Scotland’s top police officer said she has been “shocked” by the lack of focus on frontline policing in Scotland since taking up her post seven months ago.

Addressing the centenary conference of the Association of Scottish Police Superintendents (ASPS) in the Borders, Police Scotland Chief Constable Jo Farrell said the organisation was being “held under the water on a daily basis” by the scale of demand it faces.

She pointed to officers being taken off the front line to do work that should be done by police staff, and the demands of mental health incidents and court citations, which she said had a “significant impact” on policing by taking officers out of their communities and seeing rest days cancelled.

She said an officer attends a mental health-related incident every three or four minutes on average, which, she said, equates to between five and seven hundred full-time officers’ worth of time.

She said “We must focus intently on our core duties and what matters to the people we serve. We must evolve our service so that we can live within our means and are fit for the challenges coming down the line.

READ MORE: What is going wrong at Police Scotland?

“Some of our evolution will be in our structures and working practices, but everything we do must be about prioritising the front line and tackling harm and high harm and the issues that most affect the communities we serve.”

She added, since starting in post seven months ago, she had been “quite surprised and at times shocked at the lack of focus on frontline policing in this organisation”.

Her comments came after a speech from ASPS president, Chief Superintendent Rob Hay, in which he called on police to steer clear of “toxic” culture wars.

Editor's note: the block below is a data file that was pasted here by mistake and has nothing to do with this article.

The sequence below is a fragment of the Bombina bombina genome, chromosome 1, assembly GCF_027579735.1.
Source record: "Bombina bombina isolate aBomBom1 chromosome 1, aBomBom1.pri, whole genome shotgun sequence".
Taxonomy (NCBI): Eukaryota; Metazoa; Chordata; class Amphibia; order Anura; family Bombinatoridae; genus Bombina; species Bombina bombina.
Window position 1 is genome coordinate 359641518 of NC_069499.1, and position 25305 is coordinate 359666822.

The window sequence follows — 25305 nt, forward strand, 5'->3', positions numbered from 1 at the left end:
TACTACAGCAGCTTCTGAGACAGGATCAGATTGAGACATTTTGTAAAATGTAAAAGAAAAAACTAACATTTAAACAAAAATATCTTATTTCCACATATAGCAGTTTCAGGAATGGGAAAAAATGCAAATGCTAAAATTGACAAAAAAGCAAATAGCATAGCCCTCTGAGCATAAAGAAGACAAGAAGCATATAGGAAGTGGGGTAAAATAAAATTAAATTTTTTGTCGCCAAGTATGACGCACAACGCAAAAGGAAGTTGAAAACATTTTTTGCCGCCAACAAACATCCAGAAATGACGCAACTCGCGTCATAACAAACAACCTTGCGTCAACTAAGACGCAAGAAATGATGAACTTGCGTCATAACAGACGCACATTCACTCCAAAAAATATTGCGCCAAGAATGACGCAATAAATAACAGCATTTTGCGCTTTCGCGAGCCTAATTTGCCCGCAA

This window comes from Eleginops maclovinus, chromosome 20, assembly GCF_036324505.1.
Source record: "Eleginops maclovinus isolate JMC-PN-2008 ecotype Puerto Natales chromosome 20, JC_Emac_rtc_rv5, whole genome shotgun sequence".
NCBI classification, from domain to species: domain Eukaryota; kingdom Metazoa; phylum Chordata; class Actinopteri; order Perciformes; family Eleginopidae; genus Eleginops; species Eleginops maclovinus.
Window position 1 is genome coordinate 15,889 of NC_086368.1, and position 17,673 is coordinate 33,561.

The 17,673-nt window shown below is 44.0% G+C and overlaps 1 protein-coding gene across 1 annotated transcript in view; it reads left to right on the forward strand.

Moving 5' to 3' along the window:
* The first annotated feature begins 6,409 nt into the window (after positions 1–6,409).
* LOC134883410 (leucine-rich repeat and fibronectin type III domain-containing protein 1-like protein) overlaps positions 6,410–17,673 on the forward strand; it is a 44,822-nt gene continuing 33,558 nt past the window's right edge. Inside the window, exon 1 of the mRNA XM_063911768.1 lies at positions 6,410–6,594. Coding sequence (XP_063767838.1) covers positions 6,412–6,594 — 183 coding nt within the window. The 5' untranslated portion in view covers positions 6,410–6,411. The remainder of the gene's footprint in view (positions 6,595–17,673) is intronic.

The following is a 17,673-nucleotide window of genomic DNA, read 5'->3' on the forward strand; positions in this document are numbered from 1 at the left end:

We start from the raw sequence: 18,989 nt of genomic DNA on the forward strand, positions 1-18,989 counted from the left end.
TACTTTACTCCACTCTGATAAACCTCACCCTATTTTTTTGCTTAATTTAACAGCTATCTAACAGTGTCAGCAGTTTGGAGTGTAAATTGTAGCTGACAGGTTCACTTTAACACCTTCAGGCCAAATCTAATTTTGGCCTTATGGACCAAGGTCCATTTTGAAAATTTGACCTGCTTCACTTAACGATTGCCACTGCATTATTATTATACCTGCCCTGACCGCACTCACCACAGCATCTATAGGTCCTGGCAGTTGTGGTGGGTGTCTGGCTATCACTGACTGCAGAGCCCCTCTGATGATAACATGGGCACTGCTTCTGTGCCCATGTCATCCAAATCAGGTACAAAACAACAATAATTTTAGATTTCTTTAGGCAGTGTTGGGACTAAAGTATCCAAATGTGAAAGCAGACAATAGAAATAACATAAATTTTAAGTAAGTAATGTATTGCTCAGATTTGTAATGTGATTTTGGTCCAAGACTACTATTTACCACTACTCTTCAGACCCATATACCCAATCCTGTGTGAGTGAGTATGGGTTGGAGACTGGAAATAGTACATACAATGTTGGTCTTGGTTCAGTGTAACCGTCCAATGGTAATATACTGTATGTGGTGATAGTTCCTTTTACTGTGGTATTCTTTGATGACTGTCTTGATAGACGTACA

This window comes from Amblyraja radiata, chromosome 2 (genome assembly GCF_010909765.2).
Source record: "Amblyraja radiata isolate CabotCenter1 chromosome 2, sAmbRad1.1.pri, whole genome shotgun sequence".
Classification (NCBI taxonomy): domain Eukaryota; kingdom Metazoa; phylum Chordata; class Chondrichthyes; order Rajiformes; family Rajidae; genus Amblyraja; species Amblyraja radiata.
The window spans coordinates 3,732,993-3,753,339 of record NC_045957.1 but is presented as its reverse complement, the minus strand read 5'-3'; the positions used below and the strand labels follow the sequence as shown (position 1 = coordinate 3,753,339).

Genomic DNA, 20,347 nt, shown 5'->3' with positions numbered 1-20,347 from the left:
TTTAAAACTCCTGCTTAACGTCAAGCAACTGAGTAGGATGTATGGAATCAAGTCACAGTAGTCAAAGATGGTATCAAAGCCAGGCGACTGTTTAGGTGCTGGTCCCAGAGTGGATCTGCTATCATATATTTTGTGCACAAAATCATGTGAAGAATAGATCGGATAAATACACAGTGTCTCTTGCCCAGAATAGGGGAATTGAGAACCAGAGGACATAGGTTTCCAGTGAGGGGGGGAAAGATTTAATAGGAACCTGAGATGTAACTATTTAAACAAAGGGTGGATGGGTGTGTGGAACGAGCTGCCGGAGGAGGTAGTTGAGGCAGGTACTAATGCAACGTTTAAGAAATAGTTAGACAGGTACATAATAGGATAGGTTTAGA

Mr Hay told the conference: “The divisive, political and toxic nature of some of the debate raging in wider society is not a place policing should ever inhabit.

“The flood of spurious complaints received upon the enactment of the new hate crime legislation is the latest example of the mischief-making we have seen, undertaken with spiteful glee and diverting police resources from those in actual need.

“So, let us be pacifists in the culture war as we have no interest in arresting JK Rowling, no matter how much she tweets about it, nor are we interested in investigating Humza Yousaf for describing some white people as being white.”

He said that while officers have an important role in policing genuine hate crime, they must not be drawn into the “petty point scoring” filling much of the debate.

The Hate Crime and Public Order (Scotland) Act came into force on April 1, creating a new stirring-up offence for some protected characteristics.

These characteristics include age, disability, religion, sexual orientation and transgender identity.

More than 7,000 complaints were made online in the first week the Act came into effect and, earlier this month, it emerged the total number of complaints was close to reaching 10,000.

He also told the conference that Police Scotland faced workforce pressures, saying that the force had the lowest officer numbers in 16 years, while at the same time being “pulled in a thousand different directions by demand too often caused by gaps in other public services”.

Mr Hay said this was taking a toll on officers’ wellbeing, pointing to a recent survey that found that 80% of officers had seen their workload increase over the last 12 months, with 71% saying their work-life balance had deteriorated.

He also reflected on the Scottish Government’s previous promise to recruit 1,000 extra officers and the difference they made in targeting street gangs and reducing knife crime.

However, he said “the thousand extra officers are long gone”, pointing out that the workforce has since shrunk to pre-2009 levels – about 16,356 full-time equivalent officers at the end of March – and the lowest since the end of September 2008, according to Government figures.

He said: “The tale of how Scotland beat knife crime is usually told through the lens of the world-renowned violence reduction unit (VRU). Nobody would deny the pioneering nature of the work the VRU undertook and have championed to this day.

“What is often forgotten, however, is the 1,000 additional officers recruited into policing in 2007, all of whom went to frontline community policing.

“What is also often forgotten is the unprecedented targeting of active street gangs for proactive enforcement that went side-by-side with preventative interventions.

“What is forgotten is that everyone caught in possession of a knife would appear in court in custody, where bail would be opposed if they had previous convictions for similar offences.

“The success was achieved by blending progressive, novel approaches of the VRU with conventional, visible, proactive policing measures.”